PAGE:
The Universe (time, space, matter) has always existed - no beginning.
Debate Rounds (3)
While we may be one of many versions of the Universes that has expanded and contracted, I find it more logical that at a base level STME has always existed. The argument of singularity is also flawed. How long was the Universe in a point of singularity ? And what in that static state happened to create expansion ? And look at time and space in this way: If the Universe was once 1 foot long and 1 second old, there must have been a time it was half a foot long and half a second old. Both these factors can be cut in half for every - there can never be a distance or age so small that it can't be cut in half. This is another reason that I believe the Universe is eternal.
There is solid evidence, both scientific and philosophical, that the universe began to exist.
1. the second law of thermodynamics requires that the level of entropy in the universe increases over time, until the universe becomes a dilute soup where all heat is equally distributed. and. If the past is infinite, we would have reached this heat death an infinity ago! Their is no escape, for it would be impossible for new energy to enter the system and halt the heat death according to the 1st law of thermodynamics, which states that heat, as an energy, is subject to the law of conservation of energy.
2. Regardless of your model of the universe, the Borde-guth-Vilenkin theorem holds that for any universe which has been on average expanding throughout its history must come to an absolute beginning.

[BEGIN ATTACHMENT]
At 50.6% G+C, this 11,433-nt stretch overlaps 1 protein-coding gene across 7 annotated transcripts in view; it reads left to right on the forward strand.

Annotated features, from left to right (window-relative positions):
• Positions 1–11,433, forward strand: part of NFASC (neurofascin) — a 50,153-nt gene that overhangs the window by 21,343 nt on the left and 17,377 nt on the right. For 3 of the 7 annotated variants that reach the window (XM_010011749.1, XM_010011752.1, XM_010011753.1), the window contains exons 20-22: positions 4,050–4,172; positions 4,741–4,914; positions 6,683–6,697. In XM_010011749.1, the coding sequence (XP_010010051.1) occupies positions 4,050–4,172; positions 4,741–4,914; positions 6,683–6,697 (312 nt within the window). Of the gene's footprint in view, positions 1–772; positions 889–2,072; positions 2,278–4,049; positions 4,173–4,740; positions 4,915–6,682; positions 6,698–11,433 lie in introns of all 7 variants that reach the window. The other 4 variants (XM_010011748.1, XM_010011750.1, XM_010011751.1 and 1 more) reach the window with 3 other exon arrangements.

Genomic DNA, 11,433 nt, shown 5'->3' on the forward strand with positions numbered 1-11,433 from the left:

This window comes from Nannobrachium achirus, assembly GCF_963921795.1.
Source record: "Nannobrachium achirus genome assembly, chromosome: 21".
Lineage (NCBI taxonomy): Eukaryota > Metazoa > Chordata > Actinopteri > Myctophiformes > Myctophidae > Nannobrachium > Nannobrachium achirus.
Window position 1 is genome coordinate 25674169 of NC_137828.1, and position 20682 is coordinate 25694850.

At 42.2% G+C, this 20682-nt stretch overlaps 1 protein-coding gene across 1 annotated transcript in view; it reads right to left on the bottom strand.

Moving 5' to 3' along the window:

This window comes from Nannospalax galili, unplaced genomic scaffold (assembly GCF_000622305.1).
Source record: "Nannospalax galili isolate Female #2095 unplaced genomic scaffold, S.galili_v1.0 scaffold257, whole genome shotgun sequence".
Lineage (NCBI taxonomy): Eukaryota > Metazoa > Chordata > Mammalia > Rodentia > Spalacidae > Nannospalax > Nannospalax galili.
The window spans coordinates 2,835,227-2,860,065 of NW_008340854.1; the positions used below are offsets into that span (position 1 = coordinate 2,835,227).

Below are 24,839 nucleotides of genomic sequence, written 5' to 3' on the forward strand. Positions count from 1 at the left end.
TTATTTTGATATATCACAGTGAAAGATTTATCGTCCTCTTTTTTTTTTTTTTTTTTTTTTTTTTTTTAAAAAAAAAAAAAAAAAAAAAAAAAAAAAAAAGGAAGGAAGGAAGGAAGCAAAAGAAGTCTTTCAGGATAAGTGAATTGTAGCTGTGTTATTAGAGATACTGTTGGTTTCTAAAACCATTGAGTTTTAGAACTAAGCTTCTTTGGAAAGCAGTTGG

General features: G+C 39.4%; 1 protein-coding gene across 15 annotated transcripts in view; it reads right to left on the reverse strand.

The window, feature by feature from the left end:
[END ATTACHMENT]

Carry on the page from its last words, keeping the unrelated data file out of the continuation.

"It is said that an argument is what convinces reasonable men and a proof is what it takes to convince even an unreasonable man. With the proof now in place, cosmologists can no longer hide behind the possibility of a past-eternal universe. There is no escape: they have to face the problem of a cosmic beginning."
- Alexander Vilenkin
first off, a distinction:
an actual infinite is a collection of definite and discrete members whose number is greater than that of any natural number.
a potential infinite is a number which merely grows towards infinity as an ideal limit.
1. an actually infinite number of things cannot exist.
2. a beginningless series of events in time entails an actually infinite
3. therefore, a beginningless series of events cannot exist.
1. The series of events in time is formed by adding one member after another.
2. a collection formed by adding one number after another cannot be actually infinite, as you can't count to infinity.
3. Therefore, the series of events in time cannot be actually infinite.
Your 2 objections I will handle in round 2.
Channe forfeited this round.
Channe forfeited this round.
your first argument for the eternity of the universe, sounds like a variant of zenos paradox. The problem with your "Dividing on and on", is that no matter how many divisions you make, you will always have a finite quantity, which steadily and steadily decreases. This by no means means that the past is infinite, and to say that it does would essentially be like calling pi = Infinity, because in both instances you have a steadily increasing value. Pi is not infinity, because the all of the "additions" slowly decrease over time. Same in the universe illustration.
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